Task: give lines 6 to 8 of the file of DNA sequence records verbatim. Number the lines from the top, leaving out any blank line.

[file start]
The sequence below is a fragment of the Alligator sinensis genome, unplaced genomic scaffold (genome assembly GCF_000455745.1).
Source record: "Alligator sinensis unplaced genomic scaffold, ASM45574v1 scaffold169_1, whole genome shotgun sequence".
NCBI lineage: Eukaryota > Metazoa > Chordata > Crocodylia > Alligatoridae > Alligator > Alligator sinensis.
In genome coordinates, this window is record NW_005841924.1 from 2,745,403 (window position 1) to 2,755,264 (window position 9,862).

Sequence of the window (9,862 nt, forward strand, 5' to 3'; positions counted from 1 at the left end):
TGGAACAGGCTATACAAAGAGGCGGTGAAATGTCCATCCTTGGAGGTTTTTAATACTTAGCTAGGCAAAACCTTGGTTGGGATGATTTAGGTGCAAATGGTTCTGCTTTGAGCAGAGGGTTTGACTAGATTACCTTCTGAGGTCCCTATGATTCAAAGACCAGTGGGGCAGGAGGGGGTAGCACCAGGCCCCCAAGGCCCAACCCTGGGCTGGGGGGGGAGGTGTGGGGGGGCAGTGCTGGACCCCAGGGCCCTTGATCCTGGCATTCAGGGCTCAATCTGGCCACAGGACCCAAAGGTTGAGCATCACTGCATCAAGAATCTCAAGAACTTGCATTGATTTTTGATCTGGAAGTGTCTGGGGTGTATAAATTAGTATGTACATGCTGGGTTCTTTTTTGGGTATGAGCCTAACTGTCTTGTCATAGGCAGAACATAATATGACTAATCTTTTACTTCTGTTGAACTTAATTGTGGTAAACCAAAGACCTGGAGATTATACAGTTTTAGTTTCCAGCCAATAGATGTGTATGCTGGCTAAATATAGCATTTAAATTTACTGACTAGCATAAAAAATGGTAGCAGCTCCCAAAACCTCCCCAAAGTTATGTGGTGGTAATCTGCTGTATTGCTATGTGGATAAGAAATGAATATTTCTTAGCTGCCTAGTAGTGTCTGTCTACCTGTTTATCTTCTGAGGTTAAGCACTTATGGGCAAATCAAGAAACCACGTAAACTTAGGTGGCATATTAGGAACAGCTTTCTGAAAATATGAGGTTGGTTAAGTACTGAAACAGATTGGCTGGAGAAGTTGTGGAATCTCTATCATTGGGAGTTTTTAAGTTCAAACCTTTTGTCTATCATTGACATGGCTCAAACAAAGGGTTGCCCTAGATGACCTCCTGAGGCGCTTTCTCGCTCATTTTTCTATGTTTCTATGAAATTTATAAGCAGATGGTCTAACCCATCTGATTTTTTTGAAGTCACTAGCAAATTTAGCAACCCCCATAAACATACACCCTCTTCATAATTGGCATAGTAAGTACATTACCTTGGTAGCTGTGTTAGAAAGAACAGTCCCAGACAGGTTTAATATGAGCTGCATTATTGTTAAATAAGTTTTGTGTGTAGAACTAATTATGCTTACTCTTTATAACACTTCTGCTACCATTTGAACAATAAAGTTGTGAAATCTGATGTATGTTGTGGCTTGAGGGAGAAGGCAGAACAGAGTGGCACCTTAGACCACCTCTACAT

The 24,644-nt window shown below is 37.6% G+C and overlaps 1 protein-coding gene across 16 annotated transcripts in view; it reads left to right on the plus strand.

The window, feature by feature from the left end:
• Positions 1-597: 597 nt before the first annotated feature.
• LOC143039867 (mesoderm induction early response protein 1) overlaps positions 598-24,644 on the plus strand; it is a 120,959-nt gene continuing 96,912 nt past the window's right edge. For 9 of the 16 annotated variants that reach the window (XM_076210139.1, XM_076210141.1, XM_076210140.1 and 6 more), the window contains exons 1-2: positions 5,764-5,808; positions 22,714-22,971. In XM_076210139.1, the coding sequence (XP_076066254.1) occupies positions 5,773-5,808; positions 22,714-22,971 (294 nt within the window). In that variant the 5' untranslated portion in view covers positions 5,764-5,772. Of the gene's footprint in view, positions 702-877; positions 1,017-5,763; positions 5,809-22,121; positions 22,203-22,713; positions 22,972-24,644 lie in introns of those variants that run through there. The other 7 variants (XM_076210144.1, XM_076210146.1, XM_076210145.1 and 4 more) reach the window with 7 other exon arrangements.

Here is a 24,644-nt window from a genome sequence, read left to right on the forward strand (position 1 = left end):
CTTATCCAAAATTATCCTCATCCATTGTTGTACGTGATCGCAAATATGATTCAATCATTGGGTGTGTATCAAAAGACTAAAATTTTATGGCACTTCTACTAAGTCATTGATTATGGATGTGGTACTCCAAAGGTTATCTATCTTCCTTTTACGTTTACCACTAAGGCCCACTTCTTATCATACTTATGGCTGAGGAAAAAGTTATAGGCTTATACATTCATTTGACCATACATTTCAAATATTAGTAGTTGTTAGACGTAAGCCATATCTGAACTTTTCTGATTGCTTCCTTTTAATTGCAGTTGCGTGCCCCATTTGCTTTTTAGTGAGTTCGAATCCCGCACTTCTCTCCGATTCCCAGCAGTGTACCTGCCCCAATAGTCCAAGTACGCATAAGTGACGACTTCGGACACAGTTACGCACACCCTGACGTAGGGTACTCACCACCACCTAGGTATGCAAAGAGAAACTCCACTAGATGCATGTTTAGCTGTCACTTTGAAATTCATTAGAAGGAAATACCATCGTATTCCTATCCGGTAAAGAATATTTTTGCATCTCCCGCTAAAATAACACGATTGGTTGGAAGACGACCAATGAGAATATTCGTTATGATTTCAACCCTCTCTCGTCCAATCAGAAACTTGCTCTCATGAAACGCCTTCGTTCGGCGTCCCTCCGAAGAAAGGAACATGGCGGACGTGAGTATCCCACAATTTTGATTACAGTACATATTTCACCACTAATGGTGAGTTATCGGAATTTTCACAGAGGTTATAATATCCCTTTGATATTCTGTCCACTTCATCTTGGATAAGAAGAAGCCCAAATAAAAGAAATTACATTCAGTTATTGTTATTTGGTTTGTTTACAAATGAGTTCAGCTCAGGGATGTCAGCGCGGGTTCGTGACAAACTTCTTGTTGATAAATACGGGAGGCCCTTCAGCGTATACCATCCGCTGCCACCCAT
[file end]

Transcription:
TGGAACAGGCTATACAAAGAGGCGGTGAAATGTCCATCCTTGGAGGTTTTTAATACTTAGCTAGGCAAAACCTTGGTTGGGATGATTTAGGTGCAAATGGTTCTGCTTTGAGCAGAGGGTTTGACTAGATTACCTTCTGAGGTCCCTATGATTCAAAGACCAGTGGGGCAGGAGGGGGTAGCACCAGGCCCCCAAGGCCCAACCCTGGGCTGGGGGGGGAGGTGTGGGGGGGCAGTGCTGGACCCCAGGGCCCTTGATCCTGGCATTCAGGGCTCAATCTGGCCACAGGACCCAAAGGTTGAGCATCACTGCATCAAGAATCTCAAGAACTTGCATTGATTTTTGATCTGGAAGTGTCTGGGGTGTATAAATTAGTATGTACATGCTGGGTTCTTTTTTGGGTATGAGCCTAACTGTCTTGTCATAGGCAGAACATAATATGACTAATCTTTTACTTCTGTTGAACTTAATTGTGGTAAACCAAAGACCTGGAGATTATACAGTTTTAGTTTCCAGCCAATAGATGTGTATGCTGGCTAAATATAGCATTTAAATTTACTGACTAGCATAAAAAATGGTAGCAGCTCCCAAAACCTCCCCAAAGTTATGTGGTGGTAATCTGCTGTATTGCTATGTGGATAAGAAATGAATATTTCTTAGCTGCCTAGTAGTGTCTGTCTACCTGTTTATCTTCTGAGGTTAAGCACTTATGGGCAAATCAAGAAACCACGTAAACTTAGGTGGCATATTAGGAACAGCTTTCTGAAAATATGAGGTTGGTTAAGTACTGAAACAGATTGGCTGGAGAAGTTGTGGAATCTCTATCATTGGGAGTTTTTAAGTTCAAACCTTTTGTCTATCATTGACATGGCTCAAACAAAGGGTTGCCCTAGATGACCTCCTGAGGCGCTTTCTCGCTCATTTTTCTATGTTTCTATGAAATTTATAAGCAGATGGTCTAACCCATCTGATTTTTTTGAAGTCACTAGCAAATTTAGCAACCCCCATAAACATACACCCTCTTCATAATTGGCATAGTAAGTACATTACCTTGGTAGCTGTGTTAGAAAGAACAGTCCCAGACAGGTTTAATATGAGCTGCATTATTGTTAAATAAGTTTTGTGTGTAGAACTAATTATGCTTACTCTTTATAACACTTCTGCTACCATTTGAACAATAAAGTTGTGAAATCTGATGTATGTTGTGGCTTGAGGGAGAAGGCAGAACAGAGTGGCACCTTAGACCACCTCTACAT

The 24,644-nt window shown below is 37.6% G+C and overlaps 1 protein-coding gene across 16 annotated transcripts in view; it reads left to right on the plus strand.

The window, feature by feature from the left end: